The Week That Inherited the Earth
When the ancient Romans took over the Greek world, they adopted the Hellenistic system of naming the days of the week. Each day was named for a major heavenly body—which was also the name of a god associated with that body. Since the invention of the telescope was still a long way off, though, people only knew about the five planets readily visible with the naked eye: Mars, Mercury, Jupiter, Venus and Saturn. Adding the Sun and the Moon to this handful of heavenly lights provided enough names for the Romans to implement a seven-day week.
Because the Romans were efficient colonizers, they merged the old Greek gods with Roman gods (associating Mars with Ares, Mercury with Hermes, etc.). When they “civilized” the tribes of Europe, the system got tweaked again to incorporate local gods (Thor for Jupiter, Freya for Venus, etc). This habit of “translating” god to god is called the interpretatio romana (the “Roman interpretation”), and this month’s Word Stories instalment traces this winding evolution that gave us our modern names for the days of the week.
People with a 5-day work week tend to think of Sunday as the last day of the weekend, but traditionally speaking it’s the first day of the week, and some traditionalists like the Quakers still insist on calling it “First Day”. In the 7-day Hellenistic Roman system, this day was associated with the divine sun: the Greek Hēliou hēmera and the derivative Latin dies Solis both mean “day of the sun (god)”. In the Romance languages, the cosmic lordship associated with the divine sun helped inspire the name dies dominicus (“day of the [Christian] Lord”) and thereby derivatives like the Spanish domingo and the French dimanche. In the Teutonic world, by contrast, the name dies solis was adopted quite literally as sunnōn dag (“day of the sun”), creating a Germanic root for variants like the modern German Sontag, the Dutch zontag, and the English Sunday.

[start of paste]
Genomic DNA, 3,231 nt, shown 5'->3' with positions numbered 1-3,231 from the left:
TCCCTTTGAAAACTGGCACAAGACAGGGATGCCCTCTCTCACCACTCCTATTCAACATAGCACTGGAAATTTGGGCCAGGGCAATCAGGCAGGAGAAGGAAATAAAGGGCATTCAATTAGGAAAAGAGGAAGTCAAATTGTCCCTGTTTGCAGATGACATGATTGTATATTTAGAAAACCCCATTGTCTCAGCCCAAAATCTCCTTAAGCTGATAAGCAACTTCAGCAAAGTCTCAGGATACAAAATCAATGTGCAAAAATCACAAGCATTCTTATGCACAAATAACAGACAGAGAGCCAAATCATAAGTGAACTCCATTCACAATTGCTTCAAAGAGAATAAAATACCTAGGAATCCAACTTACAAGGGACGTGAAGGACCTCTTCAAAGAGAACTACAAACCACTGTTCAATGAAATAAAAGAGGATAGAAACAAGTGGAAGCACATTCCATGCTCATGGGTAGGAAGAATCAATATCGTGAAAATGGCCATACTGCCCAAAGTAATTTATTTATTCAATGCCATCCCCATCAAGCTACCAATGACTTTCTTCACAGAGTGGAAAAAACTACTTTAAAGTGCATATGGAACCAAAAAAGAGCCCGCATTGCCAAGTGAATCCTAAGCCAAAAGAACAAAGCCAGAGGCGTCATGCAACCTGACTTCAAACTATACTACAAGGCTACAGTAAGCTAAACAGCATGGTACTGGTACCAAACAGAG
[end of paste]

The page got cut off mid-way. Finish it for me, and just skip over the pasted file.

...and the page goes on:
In the 7-day Hellenistic Roman system, Monday was associated with the divine moon: the Greek hēmera Selēnēs and the derivative Latin dies Lunae both literally just mean “day of the moon (god)”. The association survives in most Romance languages through the Latin variant lunis dies (“day of the moon”) that lies behind words like the Italian lunedi and the French lundi. In the Teutonic world, the Latin name dies lunae was translated quite literally as mānini dag (“day of the moon”), a name that survives today in the English form Monday and related derivatives like the German Montag and the Frisian moandei.
In ancient Rome, Tuesday was associated with gods of war: the Greek hēmera Areōs literally means “the day of (the war god) Ares” and the derivative Latin dies Martis accordingly means “the day of Mars” in honour of the Romans’ own god of war. The Latin variant Martis dies can still be glimpsed in Romance forms like the Italian martedì and the French mardi. In the Teutonic world, though, Tiw was well established as the quintessential god of war, and so dies Martis was rendered as Tīwas dag (“Tiw’s day”). This is the derivative name that survives today in Germanic forms like the Frisian tiisdei, the Swedish tistag and the English Tuesday.